A return to ‘localness’ – the key to revitalising the British High Street


Sam Neal, Associate Director of NSL’s Project Centre, says a continued preoccupation with the retail function risks jeopardising any attempt to re-energise and revitalise our High Streets.

It had its critics and the outcomes have been less than convincing, but the Portas Review did focus attention on the challenges and opportunities facing High Streets in towns right across the country. It’s now five years since the review findings were published and many would argue that very little has changed, with High Streets continuing to suffer from the inexorable rise in on-line shopping on the one hand and the pull of out-of-town retail parks on the other.

But it’s important to recognise that High Streets are much more than just a place for shopping. Despite her specialist retail experience Mary Portas acknowledged, “high streets can be lively, dynamic, exciting and social places that give a sense of belonging and trust to a community.” This is where our focus should be if there is to be any prospect of breathing new life into our High Streets and for our town centres to, once again, be popular and attractive places to go and great places for community interaction.

Any initiative to revitalise our High Streets should not just look at retail and commercial regeneration. Rather, the emphasis should be on a multi-faceted approach to reflect the multi-dimensional and complex composition of our urban hearts. That’s not all. Just as important is the need to resurrect the unique character and local personality that all too often and for far too long has been hidden from view.

For many years, our High Streets succumbed to the glamour, domination, consumer appeal and predictability of major retailers. The subtleties and nuances of the local area – and local retailers! – which provided a tangible and special connection for the local community, were simply overwhelmed by the power and presence of high profile national and international brands. Many of those brands have now moved to out of town locations leaving behind an environment that has lost the very identity and personality that previously provided the heartbeat for the community and surrounding areas. That is a situation that has to change if any effort to regenerate or revitalise such important and dynamic centres of social interactions is to prove effective.

Consequently, urban planning interventions must be holistic and address a multitude of elements and considerations far beyond the façade of commercial enterprise. For example, it’s not just a question of encouraging and putting on a series of special events to attract visitors and participants. It’s equally important to build capacity and capability within the community to enable local people to run future events themselves once the regeneration project has run its course. Even in a retail context similar disciplines should apply. The task does not stop with the installation of new shop fronts. Retailers and traders should be trained simultaneously in visual merchandising and business skills to help improve their commercial viability and to increase their potential for sustained success.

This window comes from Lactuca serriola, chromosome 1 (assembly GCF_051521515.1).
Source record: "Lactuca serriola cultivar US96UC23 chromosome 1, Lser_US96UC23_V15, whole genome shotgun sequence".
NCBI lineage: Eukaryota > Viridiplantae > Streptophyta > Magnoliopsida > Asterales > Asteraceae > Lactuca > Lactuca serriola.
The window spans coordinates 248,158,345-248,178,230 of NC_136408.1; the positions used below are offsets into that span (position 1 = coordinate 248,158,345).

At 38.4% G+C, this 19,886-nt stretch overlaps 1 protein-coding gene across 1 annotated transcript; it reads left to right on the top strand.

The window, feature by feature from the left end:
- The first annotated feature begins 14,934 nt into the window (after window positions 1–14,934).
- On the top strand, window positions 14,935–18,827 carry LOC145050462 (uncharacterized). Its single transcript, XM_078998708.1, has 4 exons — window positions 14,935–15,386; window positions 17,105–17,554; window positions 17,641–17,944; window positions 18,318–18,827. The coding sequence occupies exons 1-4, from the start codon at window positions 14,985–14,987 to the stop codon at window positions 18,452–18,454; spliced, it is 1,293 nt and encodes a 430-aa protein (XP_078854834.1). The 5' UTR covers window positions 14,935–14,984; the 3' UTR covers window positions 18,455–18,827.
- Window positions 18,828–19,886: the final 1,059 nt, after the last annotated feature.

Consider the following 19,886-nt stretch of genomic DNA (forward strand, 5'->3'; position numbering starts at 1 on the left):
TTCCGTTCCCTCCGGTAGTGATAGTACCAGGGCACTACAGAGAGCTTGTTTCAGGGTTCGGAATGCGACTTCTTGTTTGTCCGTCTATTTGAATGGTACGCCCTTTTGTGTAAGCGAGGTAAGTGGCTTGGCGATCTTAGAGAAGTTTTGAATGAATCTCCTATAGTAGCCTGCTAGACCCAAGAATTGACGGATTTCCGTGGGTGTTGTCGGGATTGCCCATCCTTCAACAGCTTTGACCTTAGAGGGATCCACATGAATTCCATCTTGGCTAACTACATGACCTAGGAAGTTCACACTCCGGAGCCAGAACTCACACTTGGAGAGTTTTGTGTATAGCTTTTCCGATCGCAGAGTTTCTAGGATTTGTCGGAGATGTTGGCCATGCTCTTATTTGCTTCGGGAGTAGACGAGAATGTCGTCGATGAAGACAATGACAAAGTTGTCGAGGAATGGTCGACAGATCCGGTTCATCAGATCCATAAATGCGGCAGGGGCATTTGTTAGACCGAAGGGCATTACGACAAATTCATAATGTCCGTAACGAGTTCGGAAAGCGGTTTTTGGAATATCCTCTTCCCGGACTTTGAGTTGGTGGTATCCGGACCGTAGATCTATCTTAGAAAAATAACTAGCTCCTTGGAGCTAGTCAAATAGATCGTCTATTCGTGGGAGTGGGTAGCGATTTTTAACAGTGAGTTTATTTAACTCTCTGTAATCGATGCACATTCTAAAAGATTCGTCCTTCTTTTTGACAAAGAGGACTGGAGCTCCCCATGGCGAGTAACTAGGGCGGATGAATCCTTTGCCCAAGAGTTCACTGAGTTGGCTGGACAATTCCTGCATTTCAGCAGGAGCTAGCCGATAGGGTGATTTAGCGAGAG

The introduction of art installations and the creation of new landmarks that are befitting a digitally engaged and progressive society also provide a great opportunity for meaningful community engagement as well as the adoption of co-design principles. Inspiring, thought-provoking and attractive visual statements not only provide local people with the opportunity to have a say in how their local town centre or High Street looks and feels, it also helps to cultivate community pride and buy-in to a regeneration scheme. More importantly, they help to stamp a mark that will redefine and reinforce the unique qualities, heritage and personality of the local area so that it no longer appears as just a bland and faceless clone of any other town centre.

Since the post-war regeneration of our towns and cities, the scope for carving out regeneration opportunities in the hearts of our urban communities has never been greater. We might not be talking about a blank canvas as was the case seventy years ago with so many heavily bomb-damaged areas in our major centres of population. But, rejuvenation of our High Streets and town centres is even more of a priority than it was when Mary Portas began her original investigation.

Re-modelling of traffic to create a space for activities, events and urban art. Re-directing pedestrian movements to create more interactivity and engagement within previously un-loved and emotionally ‘empty’ environments. And, working closely with developers to encourage them to go the extra mile to establish meaningful community engagement. Whatever approach is adopted, the priority must be to maximise buy-in to a scheme and to ensure that every element of a regeneration programme provides the benefits, services and environment that a local community needs and values. Only then will we have the qualities needed to reignite the passion, support and purpose that our High Streets so desperately need.

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For further information, please contact Luke Allen, Director of Communications, 07468 701361, or Luke.Allen@nsl.co.uk

Notes to Editors:

NSL is a leading UK company specialising in the delivery and management of frontline services in complex public sector and regulated environments. Our core services include business process management; enforcement; passenger and social transport; street management and technical design services. We currently have over 70 contracts with local, regional and central government, as well as with the airport and the private sector, and have delivered contracts for high-profile government agencies, such as The Royal Parks, DVLA, Transport for London and Transport Northern Ireland.